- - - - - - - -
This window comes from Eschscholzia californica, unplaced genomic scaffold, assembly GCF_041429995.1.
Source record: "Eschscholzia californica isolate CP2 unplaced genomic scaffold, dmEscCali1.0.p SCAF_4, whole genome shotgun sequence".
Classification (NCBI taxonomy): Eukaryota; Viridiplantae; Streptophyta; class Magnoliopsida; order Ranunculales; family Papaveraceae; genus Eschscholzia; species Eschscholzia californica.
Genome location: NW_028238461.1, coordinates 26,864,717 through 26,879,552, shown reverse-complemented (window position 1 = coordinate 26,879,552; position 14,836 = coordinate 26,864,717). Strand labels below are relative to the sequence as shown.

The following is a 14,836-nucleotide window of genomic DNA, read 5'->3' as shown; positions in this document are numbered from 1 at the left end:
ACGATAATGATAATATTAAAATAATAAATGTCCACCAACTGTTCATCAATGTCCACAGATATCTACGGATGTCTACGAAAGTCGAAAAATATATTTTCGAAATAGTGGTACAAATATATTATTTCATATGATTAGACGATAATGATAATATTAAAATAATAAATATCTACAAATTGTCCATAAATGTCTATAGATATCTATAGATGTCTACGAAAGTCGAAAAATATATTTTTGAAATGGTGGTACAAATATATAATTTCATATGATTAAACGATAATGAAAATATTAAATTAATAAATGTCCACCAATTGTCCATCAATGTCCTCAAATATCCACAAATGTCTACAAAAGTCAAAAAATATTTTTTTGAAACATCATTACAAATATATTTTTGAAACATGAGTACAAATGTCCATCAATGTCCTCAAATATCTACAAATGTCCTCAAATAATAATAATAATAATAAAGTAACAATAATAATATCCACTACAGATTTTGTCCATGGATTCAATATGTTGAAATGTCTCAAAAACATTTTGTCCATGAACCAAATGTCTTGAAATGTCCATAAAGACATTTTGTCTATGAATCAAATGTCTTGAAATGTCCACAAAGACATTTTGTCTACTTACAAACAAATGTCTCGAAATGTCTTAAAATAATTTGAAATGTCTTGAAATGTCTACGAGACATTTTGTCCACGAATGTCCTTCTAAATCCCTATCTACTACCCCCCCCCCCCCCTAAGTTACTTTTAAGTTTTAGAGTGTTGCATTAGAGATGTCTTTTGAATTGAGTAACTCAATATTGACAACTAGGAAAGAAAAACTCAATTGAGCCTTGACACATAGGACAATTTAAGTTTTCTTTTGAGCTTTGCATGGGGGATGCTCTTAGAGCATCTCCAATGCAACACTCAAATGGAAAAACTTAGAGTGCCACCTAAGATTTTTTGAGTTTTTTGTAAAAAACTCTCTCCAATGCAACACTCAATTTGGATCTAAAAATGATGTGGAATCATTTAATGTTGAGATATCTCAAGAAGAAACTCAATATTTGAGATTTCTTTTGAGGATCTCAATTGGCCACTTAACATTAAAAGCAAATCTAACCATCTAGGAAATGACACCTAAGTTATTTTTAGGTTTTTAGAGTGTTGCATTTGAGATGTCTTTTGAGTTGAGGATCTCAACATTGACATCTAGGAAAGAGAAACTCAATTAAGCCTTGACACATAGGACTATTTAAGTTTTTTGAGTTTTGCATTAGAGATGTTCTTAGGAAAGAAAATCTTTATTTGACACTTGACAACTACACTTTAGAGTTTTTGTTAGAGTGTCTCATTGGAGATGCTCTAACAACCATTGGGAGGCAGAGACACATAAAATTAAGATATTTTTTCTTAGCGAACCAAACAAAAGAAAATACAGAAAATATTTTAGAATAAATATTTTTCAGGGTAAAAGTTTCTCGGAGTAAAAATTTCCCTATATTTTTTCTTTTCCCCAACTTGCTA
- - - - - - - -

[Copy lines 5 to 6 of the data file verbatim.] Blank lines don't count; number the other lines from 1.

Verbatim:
The following is a 14,836-nucleotide window of genomic DNA, read 5'->3' as shown; positions in this document are numbered from 1 at the left end:
ACGATAATGATAATATTAAAATAATAAATGTCCACCAACTGTTCATCAATGTCCACAGATATCTACGGATGTCTACGAAAGTCGAAAAATATATTTTCGAAATAGTGGTACAAATATATTATTTCATATGATTAGACGATAATGATAATATTAAAATAATAAATATCTACAAATTGTCCATAAATGTCTATAGATATCTATAGATGTCTACGAAAGTCGAAAAATATATTTTTGAAATGGTGGTACAAATATATAATTTCATATGATTAAACGATAATGAAAATATTAAATTAATAAATGTCCACCAATTGTCCATCAATGTCCTCAAATATCCACAAATGTCTACAAAAGTCAAAAAATATTTTTTTGAAACATCATTACAAATATATTTTTGAAACATGAGTACAAATGTCCATCAATGTCCTCAAATATCTACAAATGTCCTCAAATAATAATAATAATAATAAAGTAACAATAATAATATCCACTACAGATTTTGTCCATGGATTCAATATGTTGAAATGTCTCAAAAACATTTTGTCCATGAACCAAATGTCTTGAAATGTCCATAAAGACATTTTGTCTATGAATCAAATGTCTTGAAATGTCCACAAAGACATTTTGTCTACTTACAAACAAATGTCTCGAAATGTCTTAAAATAATTTGAAATGTCTTGAAATGTCTACGAGACATTTTGTCCACGAATGTCCTTCTAAATCCCTATCTACTACCCCCCCCCCCCCCTAAGTTACTTTTAAGTTTTAGAGTGTTGCATTAGAGATGTCTTTTGAATTGAGTAACTCAATATTGACAACTAGGAAAGAAAAACTCAATTGAGCCTTGACACATAGGACAATTTAAGTTTTCTTTTGAGCTTTGCATGGGGGATGCTCTTAGAGCATCTCCAATGCAACACTCAAATGGAAAAACTTAGAGTGCCACCTAAGATTTTTTGAGTTTTTTGTAAAAAACTCTCTCCAATGCAACACTCAATTTGGATCTAAAAATGATGTGGAATCATTTAATGTTGAGATATCTCAAGAAGAAACTCAATATTTGAGATTTCTTTTGAGGATCTCAATTGGCCACTTAACATTAAAAGCAAATCTAACCATCTAGGAAATGACACCTAAGTTATTTTTAGGTTTTTAGAGTGTTGCATTTGAGATGTCTTTTGAGTTGAGGATCTCAACATTGACATCTAGGAAAGAGAAACTCAATTAAGCCTTGACACATAGGACTATTTAAGTTTTTTGAGTTTTGCATTAGAGATGTTCTTAGGAAAGAAAATCTTTATTTGACACTTGACAACTACACTTTAGAGTTTTTGTTAGAGTGTCTCATTGGAGATGCTCTAACAACCATTGGGAGGCAGAGACACATAAAATTAAGATATTTTTTCTTAGCGAACCAAACAAAAGAAAATACAGAAAATATTTTAGAATAAATATTTTTCAGGGTAAAAGTTTCTCGGAGTAAAAATTTCCCTATATTTTTTCTTTTCCCCAACTTGCTA